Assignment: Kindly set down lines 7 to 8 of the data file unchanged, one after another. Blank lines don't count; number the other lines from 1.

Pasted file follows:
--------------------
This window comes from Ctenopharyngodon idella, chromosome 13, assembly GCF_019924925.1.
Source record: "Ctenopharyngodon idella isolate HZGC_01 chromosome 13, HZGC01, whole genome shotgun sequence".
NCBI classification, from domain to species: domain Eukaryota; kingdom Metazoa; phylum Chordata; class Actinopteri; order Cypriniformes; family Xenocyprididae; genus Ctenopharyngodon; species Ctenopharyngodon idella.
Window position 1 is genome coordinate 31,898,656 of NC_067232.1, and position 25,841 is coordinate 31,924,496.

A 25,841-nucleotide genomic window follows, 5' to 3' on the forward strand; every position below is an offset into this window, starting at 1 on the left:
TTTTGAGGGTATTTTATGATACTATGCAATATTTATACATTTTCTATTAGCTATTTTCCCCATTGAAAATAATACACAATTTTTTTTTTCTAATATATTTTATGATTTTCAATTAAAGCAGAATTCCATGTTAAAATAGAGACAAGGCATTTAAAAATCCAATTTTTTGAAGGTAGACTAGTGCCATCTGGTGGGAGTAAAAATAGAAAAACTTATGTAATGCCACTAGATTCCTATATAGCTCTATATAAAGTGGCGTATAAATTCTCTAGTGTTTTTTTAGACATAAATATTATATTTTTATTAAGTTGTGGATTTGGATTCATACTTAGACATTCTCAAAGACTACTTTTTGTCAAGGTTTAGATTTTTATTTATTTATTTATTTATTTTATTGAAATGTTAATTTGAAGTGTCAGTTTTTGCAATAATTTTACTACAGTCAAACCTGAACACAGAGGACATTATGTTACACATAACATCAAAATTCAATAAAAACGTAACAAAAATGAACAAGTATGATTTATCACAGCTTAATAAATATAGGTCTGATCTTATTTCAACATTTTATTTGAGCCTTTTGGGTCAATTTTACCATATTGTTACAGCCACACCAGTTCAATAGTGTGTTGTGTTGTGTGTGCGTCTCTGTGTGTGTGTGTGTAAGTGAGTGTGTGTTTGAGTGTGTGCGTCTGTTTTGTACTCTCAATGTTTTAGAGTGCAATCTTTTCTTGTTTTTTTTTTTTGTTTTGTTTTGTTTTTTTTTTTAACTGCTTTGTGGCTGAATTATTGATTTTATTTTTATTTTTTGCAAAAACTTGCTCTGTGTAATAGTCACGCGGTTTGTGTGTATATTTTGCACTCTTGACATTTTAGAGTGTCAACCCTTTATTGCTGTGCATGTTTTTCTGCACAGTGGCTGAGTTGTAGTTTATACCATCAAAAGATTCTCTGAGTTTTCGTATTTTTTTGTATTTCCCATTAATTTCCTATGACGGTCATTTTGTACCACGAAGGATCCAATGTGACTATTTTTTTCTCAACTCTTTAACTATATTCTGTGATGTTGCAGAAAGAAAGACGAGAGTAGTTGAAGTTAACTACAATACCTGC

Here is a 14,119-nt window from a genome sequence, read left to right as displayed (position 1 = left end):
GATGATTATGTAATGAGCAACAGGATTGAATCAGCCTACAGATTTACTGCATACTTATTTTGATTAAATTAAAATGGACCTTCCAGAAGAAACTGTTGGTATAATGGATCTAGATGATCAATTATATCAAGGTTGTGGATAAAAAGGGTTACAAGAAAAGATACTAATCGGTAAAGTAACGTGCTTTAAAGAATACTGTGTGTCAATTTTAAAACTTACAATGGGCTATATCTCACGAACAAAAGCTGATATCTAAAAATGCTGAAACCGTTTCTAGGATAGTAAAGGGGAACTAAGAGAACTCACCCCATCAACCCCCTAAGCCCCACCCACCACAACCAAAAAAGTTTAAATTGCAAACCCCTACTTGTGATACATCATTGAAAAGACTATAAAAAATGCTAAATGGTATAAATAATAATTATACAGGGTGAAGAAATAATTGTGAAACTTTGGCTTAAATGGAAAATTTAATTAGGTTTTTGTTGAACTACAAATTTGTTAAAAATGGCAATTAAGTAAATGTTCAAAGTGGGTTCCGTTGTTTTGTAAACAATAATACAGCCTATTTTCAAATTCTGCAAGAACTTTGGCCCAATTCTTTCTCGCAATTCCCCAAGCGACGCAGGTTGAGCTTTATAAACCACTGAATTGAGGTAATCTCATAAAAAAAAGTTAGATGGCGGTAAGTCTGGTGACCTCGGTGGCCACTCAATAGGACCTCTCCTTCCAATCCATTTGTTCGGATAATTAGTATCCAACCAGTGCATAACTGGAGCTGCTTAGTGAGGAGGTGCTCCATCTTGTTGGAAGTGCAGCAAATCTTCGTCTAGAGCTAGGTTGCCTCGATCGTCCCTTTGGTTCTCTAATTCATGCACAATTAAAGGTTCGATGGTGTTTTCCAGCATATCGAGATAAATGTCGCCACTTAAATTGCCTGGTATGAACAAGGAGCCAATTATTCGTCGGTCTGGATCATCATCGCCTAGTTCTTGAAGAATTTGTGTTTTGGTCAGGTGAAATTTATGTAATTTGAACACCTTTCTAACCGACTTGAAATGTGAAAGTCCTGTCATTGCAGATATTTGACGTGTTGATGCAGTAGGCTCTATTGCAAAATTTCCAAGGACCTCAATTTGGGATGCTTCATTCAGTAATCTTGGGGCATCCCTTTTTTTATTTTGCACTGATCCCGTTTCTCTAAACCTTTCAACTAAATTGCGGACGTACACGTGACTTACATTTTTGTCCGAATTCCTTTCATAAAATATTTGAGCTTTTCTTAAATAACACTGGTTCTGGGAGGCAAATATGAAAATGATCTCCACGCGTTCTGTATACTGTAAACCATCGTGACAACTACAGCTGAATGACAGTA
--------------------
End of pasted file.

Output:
Here is a 14,119-nt window from a genome sequence, read left to right as displayed (position 1 = left end):
GATGATTATGTAATGAGCAACAGGATTGAATCAGCCTACAGATTTACTGCATACTTATTTTGATTAAATTAAAATGGACCTTCCAGAAGAAACTGTTGGTATAATGGATCTAGATGATCAATTATATCAAGGTTGTGGATAAAAAGGGTTACAAGAAAAGATACTAATCGGTAAAGTAACGTGCTTTAAAGAATACTGTGTGTCAATTTTAAAACTTACAATGGGCTATATCTCACGAACAAAAGCTGATATCTAAAAATGCTGAAACCGTTTCTAGGATAGTAAAGGGGAACTAAGAGAACTCACCCCATCAACCCCCTAAGCCCCACCCACCACAACCAAAAAAGTTTAAATTGCAAACCCCTACTTGTGATACATCATTGAAAAGACTATAAAAAATGCTAAATGGTATAAATAATAATTATACAGGGTGAAGAAATAATTGTGAAACTTTGGCTTAAATGGAAAATTTAATTAGGTTTTTGTTGAACTACAAATTTGTTAAAAATGGCAATTAAGTAAATGTTCAAAGTGGGTTCCGTTGTTTTGTAAACAATAATACAGCCTATTTTCAAATTCTGCAAGAACTTTGGCCCAATTCTTTCTCGCAATTCCCCAAGCGACGCAGGTTGAGCTTTATAAACCACTGAATTGAGGTAATCTCATAAAAAAAAGTTAGATGGCGGTAAGTCTGGTGACCTCGGTGGCCACTCAATAGGACCTCTCCTTCCAATCCATTTGTTCGGATAATTAGTATCCAACCAGTGCATAACTGGAGCTGCTTAGTGAGGAGGTGCTCCATCTTGTTGGAAGTGCAGCAAATCTTCGTCTAGAGCTAGGTTGCCTCGATCGTCCCTTTGGTTCTCTAATTCATGCACAATTAAAGGTTCGATGGTGTTTTCCAGCATATCGAGATAAATGTCGCCACTTAAATTGCCTGGTATGAACAAGGAGCCAATTATTCGTCGGTCTGGATCATCATCGCCTAGTTCTTGAAGAATTTGTGTTTTGGTCAGGTGAAATTTATGTAATTTGAACACCTTTCTAACCGACTTGAAATGTGAAAGTCCTGTCATTGCAGATATTTGACGTGTTGATGCAGTAGGCTCTATTGCAAAATTTCCAAGGACCTCAATTTGGGATGCTTCATTCAGTAATCTTGGGGCATCCCTTTTTTTATTTTGCACTGATCCCGTTTCTCTAAACCTTTCAACTAAATTGCGGACGTACACGTGACTTACATTTTTGTCCGAATTCCTTTCATAAAATATTTGAGCTTTTCTTAAATAACACTGGTTCTGGGAGGCAAATATGAAAATGATCTCCACGCGTTCTGTATACTGTAAACCATCGTGACAACTACAGCTGAATGACAGTA